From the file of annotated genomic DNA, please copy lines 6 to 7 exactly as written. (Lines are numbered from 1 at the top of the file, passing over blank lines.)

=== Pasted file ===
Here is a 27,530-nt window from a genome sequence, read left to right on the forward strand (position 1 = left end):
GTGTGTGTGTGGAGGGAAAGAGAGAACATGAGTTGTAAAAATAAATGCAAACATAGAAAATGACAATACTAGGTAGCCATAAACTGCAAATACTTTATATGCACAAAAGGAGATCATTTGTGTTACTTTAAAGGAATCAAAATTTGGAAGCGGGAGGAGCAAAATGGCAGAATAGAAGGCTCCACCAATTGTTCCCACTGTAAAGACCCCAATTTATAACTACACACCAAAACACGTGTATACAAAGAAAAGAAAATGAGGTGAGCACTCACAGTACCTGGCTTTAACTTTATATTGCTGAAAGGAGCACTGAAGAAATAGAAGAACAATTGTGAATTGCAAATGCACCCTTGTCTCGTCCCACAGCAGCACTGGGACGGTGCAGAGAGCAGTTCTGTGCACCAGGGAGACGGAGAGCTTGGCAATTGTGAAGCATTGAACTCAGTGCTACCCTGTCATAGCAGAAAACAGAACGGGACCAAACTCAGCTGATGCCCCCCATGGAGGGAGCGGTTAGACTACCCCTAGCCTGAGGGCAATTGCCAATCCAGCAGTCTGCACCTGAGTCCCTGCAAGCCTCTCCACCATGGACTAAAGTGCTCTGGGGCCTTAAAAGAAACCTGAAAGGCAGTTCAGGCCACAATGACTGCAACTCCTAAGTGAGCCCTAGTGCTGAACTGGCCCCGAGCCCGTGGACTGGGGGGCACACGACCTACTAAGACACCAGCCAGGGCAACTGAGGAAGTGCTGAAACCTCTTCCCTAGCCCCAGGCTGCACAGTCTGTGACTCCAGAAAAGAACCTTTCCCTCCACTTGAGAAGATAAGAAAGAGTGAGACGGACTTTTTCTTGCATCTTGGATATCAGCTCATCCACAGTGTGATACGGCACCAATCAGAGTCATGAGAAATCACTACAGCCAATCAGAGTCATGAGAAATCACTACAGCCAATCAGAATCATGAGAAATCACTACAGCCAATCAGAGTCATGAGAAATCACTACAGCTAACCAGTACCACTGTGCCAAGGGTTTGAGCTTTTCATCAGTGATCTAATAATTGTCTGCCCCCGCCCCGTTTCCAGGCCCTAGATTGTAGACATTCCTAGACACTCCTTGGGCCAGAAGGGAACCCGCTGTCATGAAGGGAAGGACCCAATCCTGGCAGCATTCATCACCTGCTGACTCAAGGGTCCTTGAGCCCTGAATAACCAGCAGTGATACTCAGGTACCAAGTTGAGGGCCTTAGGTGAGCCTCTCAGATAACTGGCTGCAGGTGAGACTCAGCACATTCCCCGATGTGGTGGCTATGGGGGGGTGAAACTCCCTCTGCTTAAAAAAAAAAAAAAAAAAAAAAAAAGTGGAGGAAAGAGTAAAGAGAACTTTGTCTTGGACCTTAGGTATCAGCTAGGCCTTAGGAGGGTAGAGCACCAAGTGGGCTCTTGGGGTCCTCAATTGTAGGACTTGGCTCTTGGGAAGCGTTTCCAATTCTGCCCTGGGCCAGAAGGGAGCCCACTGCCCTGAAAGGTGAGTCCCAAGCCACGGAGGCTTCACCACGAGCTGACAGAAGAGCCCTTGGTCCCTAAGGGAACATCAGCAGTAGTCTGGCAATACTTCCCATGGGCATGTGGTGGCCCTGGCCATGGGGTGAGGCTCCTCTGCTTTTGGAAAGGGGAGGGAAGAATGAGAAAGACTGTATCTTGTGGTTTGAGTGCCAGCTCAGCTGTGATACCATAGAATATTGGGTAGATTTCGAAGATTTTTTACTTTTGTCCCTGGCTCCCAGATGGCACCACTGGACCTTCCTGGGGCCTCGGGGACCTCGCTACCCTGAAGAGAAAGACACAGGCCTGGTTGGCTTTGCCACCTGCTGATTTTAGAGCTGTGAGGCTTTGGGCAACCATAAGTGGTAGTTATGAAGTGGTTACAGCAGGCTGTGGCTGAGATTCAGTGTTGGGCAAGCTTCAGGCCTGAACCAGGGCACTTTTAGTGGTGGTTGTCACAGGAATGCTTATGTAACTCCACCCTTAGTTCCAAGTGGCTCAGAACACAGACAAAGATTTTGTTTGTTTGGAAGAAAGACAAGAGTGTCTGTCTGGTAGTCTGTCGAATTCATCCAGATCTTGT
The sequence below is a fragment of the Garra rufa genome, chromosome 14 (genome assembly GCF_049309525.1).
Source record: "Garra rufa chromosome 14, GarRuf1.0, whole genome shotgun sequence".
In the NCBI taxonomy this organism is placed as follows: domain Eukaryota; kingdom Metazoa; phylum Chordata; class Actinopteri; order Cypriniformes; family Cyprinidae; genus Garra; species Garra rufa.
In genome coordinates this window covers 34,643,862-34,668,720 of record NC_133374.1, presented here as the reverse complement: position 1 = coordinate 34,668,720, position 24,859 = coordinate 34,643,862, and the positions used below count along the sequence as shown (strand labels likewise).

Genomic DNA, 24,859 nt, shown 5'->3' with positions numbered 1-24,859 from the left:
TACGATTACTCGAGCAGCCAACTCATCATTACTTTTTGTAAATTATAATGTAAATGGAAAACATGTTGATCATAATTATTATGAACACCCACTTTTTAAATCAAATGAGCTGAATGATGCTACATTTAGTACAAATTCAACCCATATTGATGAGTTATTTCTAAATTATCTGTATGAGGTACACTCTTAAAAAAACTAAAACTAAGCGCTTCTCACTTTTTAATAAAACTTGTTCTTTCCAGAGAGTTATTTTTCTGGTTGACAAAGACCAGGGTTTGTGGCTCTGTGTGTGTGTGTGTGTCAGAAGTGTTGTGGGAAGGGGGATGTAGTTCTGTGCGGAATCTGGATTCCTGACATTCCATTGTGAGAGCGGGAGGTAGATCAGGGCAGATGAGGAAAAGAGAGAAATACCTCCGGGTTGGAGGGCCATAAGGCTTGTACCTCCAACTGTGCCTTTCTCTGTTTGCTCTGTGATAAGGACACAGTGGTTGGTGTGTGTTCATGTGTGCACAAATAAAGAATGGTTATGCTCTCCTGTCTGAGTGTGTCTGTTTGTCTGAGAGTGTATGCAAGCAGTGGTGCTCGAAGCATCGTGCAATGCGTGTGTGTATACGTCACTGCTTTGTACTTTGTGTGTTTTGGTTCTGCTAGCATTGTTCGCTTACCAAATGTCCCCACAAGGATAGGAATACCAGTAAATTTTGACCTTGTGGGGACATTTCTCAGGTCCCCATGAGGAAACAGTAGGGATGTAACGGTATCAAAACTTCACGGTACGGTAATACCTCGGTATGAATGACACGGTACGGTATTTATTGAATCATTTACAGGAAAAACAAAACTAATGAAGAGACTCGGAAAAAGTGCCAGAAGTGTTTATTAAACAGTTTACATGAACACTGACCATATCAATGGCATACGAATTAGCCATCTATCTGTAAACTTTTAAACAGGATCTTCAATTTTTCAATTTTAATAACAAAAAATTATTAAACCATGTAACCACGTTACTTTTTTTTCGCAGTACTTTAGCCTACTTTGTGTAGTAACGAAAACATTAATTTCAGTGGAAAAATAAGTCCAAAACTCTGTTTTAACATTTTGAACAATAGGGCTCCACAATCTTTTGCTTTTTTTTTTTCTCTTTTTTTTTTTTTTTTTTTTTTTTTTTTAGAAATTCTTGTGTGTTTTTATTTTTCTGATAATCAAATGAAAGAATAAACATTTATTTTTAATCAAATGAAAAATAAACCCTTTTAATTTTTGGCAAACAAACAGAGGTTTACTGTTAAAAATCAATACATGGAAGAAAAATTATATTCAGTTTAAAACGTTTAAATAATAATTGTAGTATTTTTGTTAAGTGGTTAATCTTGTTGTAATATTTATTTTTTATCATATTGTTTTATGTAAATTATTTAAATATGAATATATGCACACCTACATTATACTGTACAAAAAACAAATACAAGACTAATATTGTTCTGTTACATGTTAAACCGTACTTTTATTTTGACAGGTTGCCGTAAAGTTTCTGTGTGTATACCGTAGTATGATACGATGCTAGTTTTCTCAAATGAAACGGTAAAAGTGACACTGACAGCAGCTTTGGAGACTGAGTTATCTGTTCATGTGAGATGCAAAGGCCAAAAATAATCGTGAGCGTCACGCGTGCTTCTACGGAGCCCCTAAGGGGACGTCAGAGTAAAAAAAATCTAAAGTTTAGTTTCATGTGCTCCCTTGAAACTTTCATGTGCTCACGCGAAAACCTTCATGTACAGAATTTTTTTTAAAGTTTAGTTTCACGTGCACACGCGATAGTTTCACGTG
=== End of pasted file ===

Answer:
In genome coordinates this window covers 34,643,862-34,668,720 of record NC_133374.1, presented here as the reverse complement: position 1 = coordinate 34,668,720, position 24,859 = coordinate 34,643,862, and the positions used below count along the sequence as shown (strand labels likewise).

Genomic DNA, 24,859 nt, shown 5'->3' with positions numbered 1-24,859 from the left: